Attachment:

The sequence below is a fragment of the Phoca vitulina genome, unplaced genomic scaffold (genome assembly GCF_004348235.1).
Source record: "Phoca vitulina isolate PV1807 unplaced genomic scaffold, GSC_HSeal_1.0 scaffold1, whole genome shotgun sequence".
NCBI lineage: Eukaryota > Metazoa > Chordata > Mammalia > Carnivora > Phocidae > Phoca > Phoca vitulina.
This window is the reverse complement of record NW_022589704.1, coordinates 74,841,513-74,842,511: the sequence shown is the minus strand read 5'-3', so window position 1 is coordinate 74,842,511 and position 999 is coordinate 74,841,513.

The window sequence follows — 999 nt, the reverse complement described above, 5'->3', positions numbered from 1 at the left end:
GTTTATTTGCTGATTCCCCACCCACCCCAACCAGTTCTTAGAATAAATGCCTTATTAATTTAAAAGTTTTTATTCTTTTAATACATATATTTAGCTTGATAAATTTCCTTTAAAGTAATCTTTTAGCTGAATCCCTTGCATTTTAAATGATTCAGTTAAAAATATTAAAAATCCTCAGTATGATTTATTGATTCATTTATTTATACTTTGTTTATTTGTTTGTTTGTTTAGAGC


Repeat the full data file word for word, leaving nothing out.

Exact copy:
The sequence below is a fragment of the Phoca vitulina genome, unplaced genomic scaffold (genome assembly GCF_004348235.1).
Source record: "Phoca vitulina isolate PV1807 unplaced genomic scaffold, GSC_HSeal_1.0 scaffold1, whole genome shotgun sequence".
NCBI lineage: Eukaryota > Metazoa > Chordata > Mammalia > Carnivora > Phocidae > Phoca > Phoca vitulina.
This window is the reverse complement of record NW_022589704.1, coordinates 74,841,513-74,842,511: the sequence shown is the minus strand read 5'-3', so window position 1 is coordinate 74,842,511 and position 999 is coordinate 74,841,513.

The window sequence follows — 999 nt, the reverse complement described above, 5'->3', positions numbered from 1 at the left end:
GTTTATTTGCTGATTCCCCACCCACCCCAACCAGTTCTTAGAATAAATGCCTTATTAATTTAAAAGTTTTTATTCTTTTAATACATATATTTAGCTTGATAAATTTCCTTTAAAGTAATCTTTTAGCTGAATCCCTTGCATTTTAAATGATTCAGTTAAAAATATTAAAAATCCTCAGTATGATTTATTGATTCATTTATTTATACTTTGTTTATTTGTTTGTTTGTTTAGAGC